(Published in Garhwal Post )
Recently released provisional decadal Census results ( 2011 ) have been called ' a mixture of the expected and the unexpected. Some of the results could perhaps also be called alarming. ' The latest decadal growth of 19.17, much higher than the all-India decadal growth of 17.64 per cent, is somewhat lower than the previous ( 1991-2001 ) growth rate of 20.41 per cent. The decline in the population growth rate during 2001-2011 is much slower in Uttarakhand ( 1.24 percentage points ) than at the national level ( 3.90 percentage points ) and in the neighbouring mountain state of Himachal Pradesh ( 4.73 percentage points ). This is said to correspond with the evidence of natural rate of population increase which has been more or less stable over the years 2005 to 2009.
District Population Overall Child ( 0 – 6 )
Growth Rate Sex Ratio Sex Ratio
2001 2011 2001 2011 2001 2011
Uttarkashi 11. 75 941 959 942 915
Chamoli 5.60 1016 1021 953 889
Rudraprayag 4.14 1115 1120 953 899
Tehri Garhwal 1.93 1049 1078 927 888
Dehradun 32.48 887 902 894 890
Garhwal – 1.51 1106 1103 930 899
Pithoragarh 5.13 1031 1021 902 812
Bageshwar 5.13 1106 1093 930 901
Almora – 1.73 1145 1142 933 921
Champawat 15.49 1021 981 934 870
Nainital 25.20 906 933 910 891
U. Singh Nagar 33.40 902 919 913 896
Hardwar 33.16 865 879 862 869
Uttarakhand 19.17 962 963 908 886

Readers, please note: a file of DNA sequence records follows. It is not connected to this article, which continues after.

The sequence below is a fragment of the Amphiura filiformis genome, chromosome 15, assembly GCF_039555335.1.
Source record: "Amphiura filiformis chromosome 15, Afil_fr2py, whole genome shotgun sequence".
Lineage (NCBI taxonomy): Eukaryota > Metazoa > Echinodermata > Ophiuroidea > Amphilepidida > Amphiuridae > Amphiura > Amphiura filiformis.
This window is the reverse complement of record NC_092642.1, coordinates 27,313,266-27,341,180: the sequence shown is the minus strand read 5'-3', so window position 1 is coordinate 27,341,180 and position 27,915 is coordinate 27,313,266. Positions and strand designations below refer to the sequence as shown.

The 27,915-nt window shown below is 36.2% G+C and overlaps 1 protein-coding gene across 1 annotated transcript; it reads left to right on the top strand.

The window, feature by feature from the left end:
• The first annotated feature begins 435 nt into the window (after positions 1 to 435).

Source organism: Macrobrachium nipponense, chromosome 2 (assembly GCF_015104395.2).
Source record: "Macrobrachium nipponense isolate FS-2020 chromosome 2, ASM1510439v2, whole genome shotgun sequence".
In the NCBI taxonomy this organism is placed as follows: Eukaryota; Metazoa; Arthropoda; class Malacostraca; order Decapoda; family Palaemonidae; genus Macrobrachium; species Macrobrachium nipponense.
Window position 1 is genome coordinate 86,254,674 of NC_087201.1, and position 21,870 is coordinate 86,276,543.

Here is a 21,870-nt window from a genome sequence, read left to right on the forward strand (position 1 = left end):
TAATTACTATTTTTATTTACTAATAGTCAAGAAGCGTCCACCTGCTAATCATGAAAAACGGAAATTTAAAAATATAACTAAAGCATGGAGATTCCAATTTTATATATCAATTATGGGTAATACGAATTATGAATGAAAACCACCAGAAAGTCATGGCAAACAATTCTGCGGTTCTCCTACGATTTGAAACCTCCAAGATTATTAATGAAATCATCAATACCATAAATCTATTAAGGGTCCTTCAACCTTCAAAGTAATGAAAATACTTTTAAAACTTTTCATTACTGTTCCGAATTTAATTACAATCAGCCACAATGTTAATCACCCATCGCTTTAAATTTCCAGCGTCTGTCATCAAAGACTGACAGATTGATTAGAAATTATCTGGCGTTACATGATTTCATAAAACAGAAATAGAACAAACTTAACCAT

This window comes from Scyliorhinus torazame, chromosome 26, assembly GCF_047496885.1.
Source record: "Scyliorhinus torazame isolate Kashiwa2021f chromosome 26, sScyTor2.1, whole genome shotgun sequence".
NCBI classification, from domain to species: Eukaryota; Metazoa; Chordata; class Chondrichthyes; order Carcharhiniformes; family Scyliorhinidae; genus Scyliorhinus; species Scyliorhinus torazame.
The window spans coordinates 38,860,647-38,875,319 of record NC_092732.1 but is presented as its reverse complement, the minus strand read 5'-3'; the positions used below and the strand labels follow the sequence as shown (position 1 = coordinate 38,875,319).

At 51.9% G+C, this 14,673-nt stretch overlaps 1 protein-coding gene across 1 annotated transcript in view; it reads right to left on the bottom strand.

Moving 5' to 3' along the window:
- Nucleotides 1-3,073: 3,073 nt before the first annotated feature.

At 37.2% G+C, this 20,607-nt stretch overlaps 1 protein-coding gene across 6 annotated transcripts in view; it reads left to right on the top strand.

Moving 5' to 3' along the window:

The Table very tellingly shows how the decadal rate of population growth has been exceptionally high in four districts : over 30 per cent in Dehradun, Hardwar and Udham Singh Nagar and over25 per cent in Naini Tal, and moderately high in Champawat ( 14.5 per cent ) and Uttarkashi ( about 12 per cent ). In the remaining seven districts, population growth has been rather low, being about 5 per cent or less. In two of these districts, Garhwal and Almora, it is negative. Except Nainital and Uttarakashi, the high population growth districts are either fully situated in the plains ( Udham Singh Nagar and Hardwar ) or substantially so in terms of population ( Doon valley in Dehradun district and the foothill areas of Haldwani-Kathgodam, Ramnagar and the Bhabar belt extending to Lalkuan in Naini Tal district ).
In simpler terms, even though the mountain districts of Uttarakhand were already well known for male-out migration in search of employment the rate of out migration has accelerated to such an extent that while all mountain districts exhibit substantial decline in population growth, two erstwhile 'capital ' districts of Garhwal and Almora have shown a negative growth rate. The only mitigating factor seems to be that the migration has taken place to the plains regions of the state itself. The other indicators suggest that not only there is considerable migration from the mountain districts, in contrast to the earlier pattern of only men going out, now whole families are migrating. The other disturbing area of concern, which emerges from these early results, relates to a rather sharp decline in the child sex ration, in the mountain districts. To what extent it mirrors the phenomenon of 'women drudgery', feminization of agriculture and increased poverty levels of mountain regions, deserves to be investigated through micro-investigations.( B.K. Joshi, Census 2011 ).